8 UIS Students Who Live Bipartisanship
Longer statements of the six presidents
There wasn’t enough room in the op-ed column to provide the longer statements made by the six UIS student leaders. Here are the complete statements:
The most important life lesson I took away from living with Matt [Van Vossen] is that politics does not have to be personal. Matt and I disagreed on most of the important issues of the day but never took our disagreements too seriously or personally. The biggest problem, from my perspective, with Washington over the last 10 years has been no civility. The way former President Bush was treated by his political opponents and the way President Obama is treated by his is a disturbing trend. Matt and I had our share of debates during the time we lived together, but we never allowed them to get to the point where we did not respect each other’s point of view (even though he was wrong on most of the issues ). I am glad to see this becoming a tradition at UIS and only hope it can be used to affect positive change in Springfield and Washington.
Living with a roommate from the opposite party [Zach Watkins] has taught me that civility is not impossible in politics, nor is coming to a compromise. Too often in politics there is a divisiveness among people that fosters an “us versus them” mentality and never between the two shall meet. While this mentality might work in choosing teams in a sports rivalry, it is unsustainable in politics. Living with Zach has taught me that in order for people to work together and to get things done, we need to put aside the petty differences in our politics; something that is lacking in many levels of government.
Tolerance of another individual’s viewpoints, especially political ones, is a concept that has seemingly drifted off into space in the halls of Congress. However, in the hallways of campus housing at UIS, the acceptance of differing considerations on policy issues creates the capacity for both mutual respect and exciting discussion between roommates to occur over policy discourses. Living across the hallway from [Jeff Wilhite] the President of the College Republicans at UIS is an example of an arrangement that grows the kind of respect that allows individuals to not just work together, but to become lifelong friends. Putting aside political differences for the advancement of mutual goals for both the College Republicans and College Democrats is, well, mutually beneficial. Washington could learn a lesson in civility from individuals a third their seniority, yet three times more politically tolerant.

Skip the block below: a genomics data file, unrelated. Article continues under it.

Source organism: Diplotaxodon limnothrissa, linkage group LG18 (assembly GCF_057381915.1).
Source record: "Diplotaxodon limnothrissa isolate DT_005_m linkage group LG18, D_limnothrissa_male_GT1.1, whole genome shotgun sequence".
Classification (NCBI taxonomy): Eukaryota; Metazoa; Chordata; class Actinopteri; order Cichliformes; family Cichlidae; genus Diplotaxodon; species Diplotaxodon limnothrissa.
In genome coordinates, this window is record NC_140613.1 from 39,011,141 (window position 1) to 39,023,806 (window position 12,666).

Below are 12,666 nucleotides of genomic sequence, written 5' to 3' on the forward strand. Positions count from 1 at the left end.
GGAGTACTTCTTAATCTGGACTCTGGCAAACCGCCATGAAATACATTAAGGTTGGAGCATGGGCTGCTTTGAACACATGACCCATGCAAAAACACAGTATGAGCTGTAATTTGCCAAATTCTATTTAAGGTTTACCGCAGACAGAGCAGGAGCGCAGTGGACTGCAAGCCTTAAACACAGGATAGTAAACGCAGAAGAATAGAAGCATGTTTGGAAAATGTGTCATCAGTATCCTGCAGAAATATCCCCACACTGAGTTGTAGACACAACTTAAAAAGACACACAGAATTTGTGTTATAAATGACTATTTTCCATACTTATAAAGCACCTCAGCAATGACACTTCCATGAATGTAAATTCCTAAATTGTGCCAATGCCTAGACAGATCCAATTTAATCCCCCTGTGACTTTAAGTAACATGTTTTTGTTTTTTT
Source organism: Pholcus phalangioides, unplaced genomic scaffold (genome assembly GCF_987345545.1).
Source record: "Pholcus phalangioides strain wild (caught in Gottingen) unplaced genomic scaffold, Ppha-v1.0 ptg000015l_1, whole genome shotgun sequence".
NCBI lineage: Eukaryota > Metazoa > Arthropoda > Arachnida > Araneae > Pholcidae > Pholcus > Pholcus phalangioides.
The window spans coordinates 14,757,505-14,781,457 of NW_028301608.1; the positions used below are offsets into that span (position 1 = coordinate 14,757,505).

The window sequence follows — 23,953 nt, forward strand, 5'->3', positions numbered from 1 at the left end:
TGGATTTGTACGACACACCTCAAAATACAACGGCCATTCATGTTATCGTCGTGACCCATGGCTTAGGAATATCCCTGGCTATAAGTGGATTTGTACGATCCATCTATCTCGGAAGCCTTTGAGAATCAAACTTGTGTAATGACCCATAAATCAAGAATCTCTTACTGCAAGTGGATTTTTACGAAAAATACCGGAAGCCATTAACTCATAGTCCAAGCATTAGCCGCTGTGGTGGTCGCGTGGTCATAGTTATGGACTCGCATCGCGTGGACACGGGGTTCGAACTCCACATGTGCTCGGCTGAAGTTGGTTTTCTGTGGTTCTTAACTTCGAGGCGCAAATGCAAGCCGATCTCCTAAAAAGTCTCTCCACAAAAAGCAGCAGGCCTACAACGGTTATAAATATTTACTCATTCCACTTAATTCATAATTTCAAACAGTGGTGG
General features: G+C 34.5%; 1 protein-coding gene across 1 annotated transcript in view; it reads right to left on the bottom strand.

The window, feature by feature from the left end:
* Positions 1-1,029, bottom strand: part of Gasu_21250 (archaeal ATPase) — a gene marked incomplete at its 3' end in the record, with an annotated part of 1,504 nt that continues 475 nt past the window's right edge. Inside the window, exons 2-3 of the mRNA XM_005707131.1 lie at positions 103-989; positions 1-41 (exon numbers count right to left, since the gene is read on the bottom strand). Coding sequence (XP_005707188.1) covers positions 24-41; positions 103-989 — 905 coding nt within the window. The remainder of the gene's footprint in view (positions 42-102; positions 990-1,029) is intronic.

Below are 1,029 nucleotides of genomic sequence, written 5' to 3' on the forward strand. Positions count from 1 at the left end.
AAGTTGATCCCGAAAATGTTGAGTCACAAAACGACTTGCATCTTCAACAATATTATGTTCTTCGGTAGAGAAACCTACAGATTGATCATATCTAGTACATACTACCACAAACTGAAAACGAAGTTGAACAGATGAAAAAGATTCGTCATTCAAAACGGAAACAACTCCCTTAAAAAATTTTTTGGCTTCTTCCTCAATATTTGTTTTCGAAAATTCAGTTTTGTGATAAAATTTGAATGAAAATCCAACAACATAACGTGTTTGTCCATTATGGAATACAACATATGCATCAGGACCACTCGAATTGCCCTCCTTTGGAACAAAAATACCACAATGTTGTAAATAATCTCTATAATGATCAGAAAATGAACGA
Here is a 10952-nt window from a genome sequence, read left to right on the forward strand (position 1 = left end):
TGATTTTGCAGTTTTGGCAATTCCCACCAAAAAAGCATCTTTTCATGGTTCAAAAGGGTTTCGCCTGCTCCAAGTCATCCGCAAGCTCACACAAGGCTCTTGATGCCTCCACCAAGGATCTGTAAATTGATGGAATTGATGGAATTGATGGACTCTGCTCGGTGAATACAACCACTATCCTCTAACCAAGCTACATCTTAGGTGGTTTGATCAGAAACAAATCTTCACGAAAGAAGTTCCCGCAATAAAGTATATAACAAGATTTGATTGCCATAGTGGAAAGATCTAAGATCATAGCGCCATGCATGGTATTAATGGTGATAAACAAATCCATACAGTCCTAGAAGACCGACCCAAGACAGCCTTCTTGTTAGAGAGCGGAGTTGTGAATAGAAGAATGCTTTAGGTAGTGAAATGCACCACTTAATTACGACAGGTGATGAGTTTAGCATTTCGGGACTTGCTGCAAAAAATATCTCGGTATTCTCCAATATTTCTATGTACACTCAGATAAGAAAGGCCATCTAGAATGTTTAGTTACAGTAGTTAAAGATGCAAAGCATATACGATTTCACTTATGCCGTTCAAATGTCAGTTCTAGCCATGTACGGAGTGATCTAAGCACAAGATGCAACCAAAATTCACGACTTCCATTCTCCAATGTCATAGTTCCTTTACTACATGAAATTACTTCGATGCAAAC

Matt Van Vossen
Bipartisanship is about admitting a good idea when you hear it regardless of who said it. It requires an open mind, rather than a closed one. If you discredit an idea simply because of party affiliation, religion, race, sexual orientation, or any other irrelevant classification, then odds are your views will never change regardless of reality or changing circumstances. It requires very little confidence of character for a person to stand by their own views; it requires a lot more confidence to evolve them.
Living with Sean [Miller] opened my eyes to the basis of alternate solutions and the value of cooperation. Obviously, we have differences on any number of political issues and their subsequent solutions, but contrary to the current political climate, those differences do not always have to be a point of contention. When Sean and I lived in the same house and had political discussions I gained a greater understanding of the circumstances that drive political viewpoints and solutions opposite of my own. Every issue has at least two sides, and recognizing the basis of an alternate viewpoint leads to a better understanding of the whole picture. Oftentimes doing so enabled me to see where we had unexpected common interests and encouraged me to work with the Democrats towards those mutual goals. Ultimately, Sean and I had many political issues where we disagreed, but living in the same house sometimes exposed me to surprising common goals where we could work together for the greater good.
The greatest life lessons that I have learned from living with Marc [Reiter] is to be willing to get to know somebody even if they are different from you and focus more on what two people can agree with. My first college class was with Marc, and quickly we learned that we were two very different people with political ideologies far apart. Throughout the past three years I have learned from Marc why he and many other Democrats have the views and morals shown in their policies. But, more important than their views on policy, quickly I leaned that there is much more to a person than his/her political views. Marc and I have a lot in common outside of politics that makes us great friends. Instead of bickering about differences, we find things to do and talk about that we both enjoy. By putting politics aside when possible and finding common ground, I believe that I have a found a friendship that will not only last through college but far into the future.
Where are they now?
- Ryan Melchin is on staff with the Illinois House Republicans in Springfield.
- Sean Miller attends St. Louis University Law School.
- Matt Van Vossen attends John Marshall Law School in Chicago.
- Zach Watkins attends Washington and Lee University School of Law in Lexington, Va.